by Leigh Lucas
for Su Meck
In your former life, so you’re told, you were wild.
You threw yourself down stairs to end a pregnancy,
dropped out of school to marry, though your parents begged,
even though the wedding never happened, just more
unplanned pregnancies, only you started keeping them.
In your current life—after the accident—you’re not learning
quickly. Your kids speak for you, they raise you. When
they come home from school ask them: What did you learn
today? They are patient. Reply: Do we know any Indians?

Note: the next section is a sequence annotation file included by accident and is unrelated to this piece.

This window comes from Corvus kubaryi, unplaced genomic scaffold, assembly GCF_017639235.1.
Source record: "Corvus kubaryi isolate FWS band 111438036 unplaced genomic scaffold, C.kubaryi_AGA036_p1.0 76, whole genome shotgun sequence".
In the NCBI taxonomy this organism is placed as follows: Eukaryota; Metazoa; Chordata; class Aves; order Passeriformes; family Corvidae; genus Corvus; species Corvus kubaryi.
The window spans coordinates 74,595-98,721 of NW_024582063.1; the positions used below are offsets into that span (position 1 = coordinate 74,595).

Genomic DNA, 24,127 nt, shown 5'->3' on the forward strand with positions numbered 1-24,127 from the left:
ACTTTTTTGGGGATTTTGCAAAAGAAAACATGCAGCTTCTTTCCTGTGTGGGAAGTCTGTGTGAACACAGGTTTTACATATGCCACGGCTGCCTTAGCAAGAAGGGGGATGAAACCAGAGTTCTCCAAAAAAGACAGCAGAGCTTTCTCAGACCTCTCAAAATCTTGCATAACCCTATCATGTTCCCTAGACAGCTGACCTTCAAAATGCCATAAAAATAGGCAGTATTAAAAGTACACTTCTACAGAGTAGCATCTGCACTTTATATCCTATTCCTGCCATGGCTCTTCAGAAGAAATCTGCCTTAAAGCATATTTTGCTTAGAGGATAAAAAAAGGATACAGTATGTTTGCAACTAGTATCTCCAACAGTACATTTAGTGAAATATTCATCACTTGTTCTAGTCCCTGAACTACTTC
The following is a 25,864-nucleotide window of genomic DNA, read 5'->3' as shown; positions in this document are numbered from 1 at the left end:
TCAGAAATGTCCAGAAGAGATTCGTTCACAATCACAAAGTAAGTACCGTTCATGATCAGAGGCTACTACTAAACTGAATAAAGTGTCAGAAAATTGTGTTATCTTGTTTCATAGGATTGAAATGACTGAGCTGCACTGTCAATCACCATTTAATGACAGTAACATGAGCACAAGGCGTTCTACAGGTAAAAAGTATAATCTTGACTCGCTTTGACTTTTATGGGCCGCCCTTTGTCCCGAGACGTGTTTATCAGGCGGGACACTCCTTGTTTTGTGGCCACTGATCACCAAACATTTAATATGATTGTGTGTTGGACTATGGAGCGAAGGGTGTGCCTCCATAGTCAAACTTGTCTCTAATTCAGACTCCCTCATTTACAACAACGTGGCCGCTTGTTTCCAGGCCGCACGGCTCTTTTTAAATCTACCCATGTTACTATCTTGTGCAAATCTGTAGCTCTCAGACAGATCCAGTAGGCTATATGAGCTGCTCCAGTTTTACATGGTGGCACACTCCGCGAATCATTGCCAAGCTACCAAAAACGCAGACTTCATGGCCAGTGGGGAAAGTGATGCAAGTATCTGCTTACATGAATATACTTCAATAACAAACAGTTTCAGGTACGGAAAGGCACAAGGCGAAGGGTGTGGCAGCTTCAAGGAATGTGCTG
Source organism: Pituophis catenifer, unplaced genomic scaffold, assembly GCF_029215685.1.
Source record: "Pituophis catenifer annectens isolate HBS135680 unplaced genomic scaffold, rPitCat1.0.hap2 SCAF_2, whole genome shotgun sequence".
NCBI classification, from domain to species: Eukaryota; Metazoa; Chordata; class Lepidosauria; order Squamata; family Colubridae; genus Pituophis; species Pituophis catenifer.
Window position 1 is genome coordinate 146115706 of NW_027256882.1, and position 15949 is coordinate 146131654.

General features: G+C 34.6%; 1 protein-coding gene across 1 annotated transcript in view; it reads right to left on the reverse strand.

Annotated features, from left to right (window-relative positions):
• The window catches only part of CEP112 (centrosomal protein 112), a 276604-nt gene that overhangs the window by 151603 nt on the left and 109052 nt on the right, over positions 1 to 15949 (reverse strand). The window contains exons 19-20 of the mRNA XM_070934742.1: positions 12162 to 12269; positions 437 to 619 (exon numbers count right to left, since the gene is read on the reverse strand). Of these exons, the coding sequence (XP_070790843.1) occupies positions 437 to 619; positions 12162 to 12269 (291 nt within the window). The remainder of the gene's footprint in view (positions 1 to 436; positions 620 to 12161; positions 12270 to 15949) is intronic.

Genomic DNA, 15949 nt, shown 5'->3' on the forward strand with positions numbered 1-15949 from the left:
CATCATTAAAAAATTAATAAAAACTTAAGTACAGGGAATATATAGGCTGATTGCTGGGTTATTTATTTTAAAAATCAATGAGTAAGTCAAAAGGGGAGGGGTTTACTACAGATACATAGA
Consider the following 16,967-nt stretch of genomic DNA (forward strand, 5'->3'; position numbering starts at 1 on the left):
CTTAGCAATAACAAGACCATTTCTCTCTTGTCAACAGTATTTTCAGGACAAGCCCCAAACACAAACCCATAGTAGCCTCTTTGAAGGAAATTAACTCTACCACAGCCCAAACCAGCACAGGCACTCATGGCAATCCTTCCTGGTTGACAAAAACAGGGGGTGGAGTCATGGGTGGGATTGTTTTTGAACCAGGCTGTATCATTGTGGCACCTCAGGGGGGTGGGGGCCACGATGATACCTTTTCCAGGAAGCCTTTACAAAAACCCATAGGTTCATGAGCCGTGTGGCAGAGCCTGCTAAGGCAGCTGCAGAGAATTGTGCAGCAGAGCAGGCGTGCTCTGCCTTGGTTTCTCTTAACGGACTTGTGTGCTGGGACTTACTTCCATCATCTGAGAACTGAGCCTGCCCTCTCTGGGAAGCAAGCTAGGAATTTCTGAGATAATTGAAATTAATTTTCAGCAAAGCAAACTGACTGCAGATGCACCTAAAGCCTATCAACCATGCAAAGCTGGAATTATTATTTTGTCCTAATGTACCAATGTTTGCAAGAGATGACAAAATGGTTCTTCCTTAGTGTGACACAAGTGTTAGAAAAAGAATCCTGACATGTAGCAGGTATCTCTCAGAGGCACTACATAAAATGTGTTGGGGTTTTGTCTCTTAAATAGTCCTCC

Who’s Abraham Lincoln? What was the Holocaust?
More and more, you manage on your own. You can add
simple numbers, no longer label the bleach POISON
to keep from confusing it with milk. But now existing
doesn’t feel like enough. You have learned about love
and can’t unlearn it. Nights you walk the halls
of your supposed home, opening drawer after drawer,
hoping to find something, anything, that belongs to you.